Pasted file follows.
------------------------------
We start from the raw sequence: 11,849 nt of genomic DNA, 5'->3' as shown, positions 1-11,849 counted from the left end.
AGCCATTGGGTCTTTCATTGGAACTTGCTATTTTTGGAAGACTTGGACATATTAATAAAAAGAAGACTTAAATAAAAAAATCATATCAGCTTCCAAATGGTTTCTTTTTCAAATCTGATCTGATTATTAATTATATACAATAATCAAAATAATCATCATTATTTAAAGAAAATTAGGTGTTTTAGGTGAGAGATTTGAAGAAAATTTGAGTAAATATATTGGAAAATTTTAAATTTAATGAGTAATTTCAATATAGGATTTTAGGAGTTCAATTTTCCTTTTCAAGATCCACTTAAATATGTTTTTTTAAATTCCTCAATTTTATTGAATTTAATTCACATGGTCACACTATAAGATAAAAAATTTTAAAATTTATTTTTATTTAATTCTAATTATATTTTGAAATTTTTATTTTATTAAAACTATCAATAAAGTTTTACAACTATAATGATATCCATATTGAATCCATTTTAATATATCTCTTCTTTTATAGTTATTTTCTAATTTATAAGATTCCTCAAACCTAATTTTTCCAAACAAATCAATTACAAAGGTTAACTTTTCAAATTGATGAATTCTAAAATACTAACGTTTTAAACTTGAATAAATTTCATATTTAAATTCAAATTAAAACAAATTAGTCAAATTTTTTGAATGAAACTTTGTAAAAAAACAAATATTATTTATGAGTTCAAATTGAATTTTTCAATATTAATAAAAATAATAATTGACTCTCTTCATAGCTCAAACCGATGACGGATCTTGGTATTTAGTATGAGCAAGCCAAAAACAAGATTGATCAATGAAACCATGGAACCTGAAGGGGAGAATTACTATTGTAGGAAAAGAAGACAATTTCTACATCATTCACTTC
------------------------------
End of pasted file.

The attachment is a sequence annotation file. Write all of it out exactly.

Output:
We start from the raw sequence: 11,849 nt of genomic DNA, 5'->3' as shown, positions 1-11,849 counted from the left end.
AGCCATTGGGTCTTTCATTGGAACTTGCTATTTTTGGAAGACTTGGACATATTAATAAAAAGAAGACTTAAATAAAAAAATCATATCAGCTTCCAAATGGTTTCTTTTTCAAATCTGATCTGATTATTAATTATATACAATAATCAAAATAATCATCATTATTTAAAGAAAATTAGGTGTTTTAGGTGAGAGATTTGAAGAAAATTTGAGTAAATATATTGGAAAATTTTAAATTTAATGAGTAATTTCAATATAGGATTTTAGGAGTTCAATTTTCCTTTTCAAGATCCACTTAAATATGTTTTTTTAAATTCCTCAATTTTATTGAATTTAATTCACATGGTCACACTATAAGATAAAAAATTTTAAAATTTATTTTTATTTAATTCTAATTATATTTTGAAATTTTTATTTTATTAAAACTATCAATAAAGTTTTACAACTATAATGATATCCATATTGAATCCATTTTAATATATCTCTTCTTTTATAGTTATTTTCTAATTTATAAGATTCCTCAAACCTAATTTTTCCAAACAAATCAATTACAAAGGTTAACTTTTCAAATTGATGAATTCTAAAATACTAACGTTTTAAACTTGAATAAATTTCATATTTAAATTCAAATTAAAACAAATTAGTCAAATTTTTTGAATGAAACTTTGTAAAAAAACAAATATTATTTATGAGTTCAAATTGAATTTTTCAATATTAATAAAAATAATAATTGACTCTCTTCATAGCTCAAACCGATGACGGATCTTGGTATTTAGTATGAGCAAGCCAAAAACAAGATTGATCAATGAAACCATGGAACCTGAAGGGGAGAATTACTATTGTAGGAAAAGAAGACAATTTCTACATCATTCACTTC